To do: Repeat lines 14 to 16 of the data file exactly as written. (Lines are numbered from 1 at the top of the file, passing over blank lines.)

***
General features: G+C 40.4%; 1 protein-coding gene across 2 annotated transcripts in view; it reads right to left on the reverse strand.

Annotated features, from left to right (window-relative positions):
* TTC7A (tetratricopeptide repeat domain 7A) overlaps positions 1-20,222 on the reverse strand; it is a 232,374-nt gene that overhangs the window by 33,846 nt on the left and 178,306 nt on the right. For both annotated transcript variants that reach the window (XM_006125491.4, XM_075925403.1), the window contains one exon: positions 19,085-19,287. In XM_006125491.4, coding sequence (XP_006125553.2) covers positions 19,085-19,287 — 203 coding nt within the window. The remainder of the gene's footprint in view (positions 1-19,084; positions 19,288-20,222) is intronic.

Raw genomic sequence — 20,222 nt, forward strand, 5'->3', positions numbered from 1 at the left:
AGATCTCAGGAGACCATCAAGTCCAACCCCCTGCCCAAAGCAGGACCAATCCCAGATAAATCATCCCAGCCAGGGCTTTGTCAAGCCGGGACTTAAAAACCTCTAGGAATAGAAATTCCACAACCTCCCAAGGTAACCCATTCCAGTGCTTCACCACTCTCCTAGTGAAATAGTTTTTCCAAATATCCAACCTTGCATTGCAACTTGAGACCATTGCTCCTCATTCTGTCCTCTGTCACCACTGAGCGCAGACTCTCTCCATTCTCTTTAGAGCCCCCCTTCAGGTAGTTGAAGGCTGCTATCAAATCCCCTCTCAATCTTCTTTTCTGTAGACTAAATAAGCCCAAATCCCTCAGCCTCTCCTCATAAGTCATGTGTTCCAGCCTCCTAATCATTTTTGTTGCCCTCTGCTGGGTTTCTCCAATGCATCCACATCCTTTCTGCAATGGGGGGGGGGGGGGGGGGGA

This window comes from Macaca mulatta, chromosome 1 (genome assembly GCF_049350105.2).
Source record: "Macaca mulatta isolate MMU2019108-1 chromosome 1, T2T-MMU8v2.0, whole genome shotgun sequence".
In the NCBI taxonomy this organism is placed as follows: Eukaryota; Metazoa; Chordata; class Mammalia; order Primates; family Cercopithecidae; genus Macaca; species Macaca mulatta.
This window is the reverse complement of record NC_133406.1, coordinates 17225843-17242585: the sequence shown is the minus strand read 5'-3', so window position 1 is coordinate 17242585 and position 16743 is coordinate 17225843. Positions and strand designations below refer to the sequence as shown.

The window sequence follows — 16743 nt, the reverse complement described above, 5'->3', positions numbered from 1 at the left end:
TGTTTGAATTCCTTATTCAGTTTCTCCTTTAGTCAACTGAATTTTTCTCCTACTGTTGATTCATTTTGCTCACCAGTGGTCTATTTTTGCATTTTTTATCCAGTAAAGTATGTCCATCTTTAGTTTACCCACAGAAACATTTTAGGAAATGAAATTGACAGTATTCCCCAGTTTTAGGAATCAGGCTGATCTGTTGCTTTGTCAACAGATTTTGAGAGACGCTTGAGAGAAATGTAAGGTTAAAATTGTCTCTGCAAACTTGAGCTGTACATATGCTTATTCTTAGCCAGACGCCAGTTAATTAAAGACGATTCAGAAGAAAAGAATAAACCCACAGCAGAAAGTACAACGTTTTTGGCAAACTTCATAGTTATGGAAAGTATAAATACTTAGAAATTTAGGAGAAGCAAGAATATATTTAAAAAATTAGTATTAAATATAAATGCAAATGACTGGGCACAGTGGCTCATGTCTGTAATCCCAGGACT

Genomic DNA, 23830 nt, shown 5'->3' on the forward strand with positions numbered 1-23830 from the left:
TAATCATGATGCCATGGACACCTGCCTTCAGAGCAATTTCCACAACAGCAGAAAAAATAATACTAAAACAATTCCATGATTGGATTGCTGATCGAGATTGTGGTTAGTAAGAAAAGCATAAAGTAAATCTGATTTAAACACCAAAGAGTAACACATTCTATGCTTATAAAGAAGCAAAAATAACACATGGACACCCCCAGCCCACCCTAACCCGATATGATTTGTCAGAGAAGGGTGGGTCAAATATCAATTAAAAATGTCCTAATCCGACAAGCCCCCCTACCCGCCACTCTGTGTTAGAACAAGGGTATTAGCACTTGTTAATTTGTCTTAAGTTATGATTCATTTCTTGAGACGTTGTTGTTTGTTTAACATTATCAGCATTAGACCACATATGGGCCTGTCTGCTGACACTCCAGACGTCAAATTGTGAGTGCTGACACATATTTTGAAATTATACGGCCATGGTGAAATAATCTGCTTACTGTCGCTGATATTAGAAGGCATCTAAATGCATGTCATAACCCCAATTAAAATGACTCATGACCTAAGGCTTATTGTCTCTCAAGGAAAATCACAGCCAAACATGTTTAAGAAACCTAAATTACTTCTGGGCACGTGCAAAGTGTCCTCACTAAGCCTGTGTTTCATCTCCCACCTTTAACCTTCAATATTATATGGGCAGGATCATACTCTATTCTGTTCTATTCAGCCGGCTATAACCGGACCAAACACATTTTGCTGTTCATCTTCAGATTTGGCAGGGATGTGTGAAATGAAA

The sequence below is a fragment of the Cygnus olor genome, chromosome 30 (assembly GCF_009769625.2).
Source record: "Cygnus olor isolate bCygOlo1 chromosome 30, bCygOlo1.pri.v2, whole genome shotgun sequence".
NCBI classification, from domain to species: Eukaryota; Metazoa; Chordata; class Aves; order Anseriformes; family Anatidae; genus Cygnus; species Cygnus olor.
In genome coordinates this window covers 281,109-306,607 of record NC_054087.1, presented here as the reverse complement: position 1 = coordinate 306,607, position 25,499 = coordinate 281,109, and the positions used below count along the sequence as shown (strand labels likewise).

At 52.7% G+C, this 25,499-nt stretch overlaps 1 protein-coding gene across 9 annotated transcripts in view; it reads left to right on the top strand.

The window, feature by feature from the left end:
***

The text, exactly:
The sequence below is a fragment of the Cygnus olor genome, chromosome 30 (assembly GCF_009769625.2).
Source record: "Cygnus olor isolate bCygOlo1 chromosome 30, bCygOlo1.pri.v2, whole genome shotgun sequence".
NCBI classification, from domain to species: Eukaryota; Metazoa; Chordata; class Aves; order Anseriformes; family Anatidae; genus Cygnus; species Cygnus olor.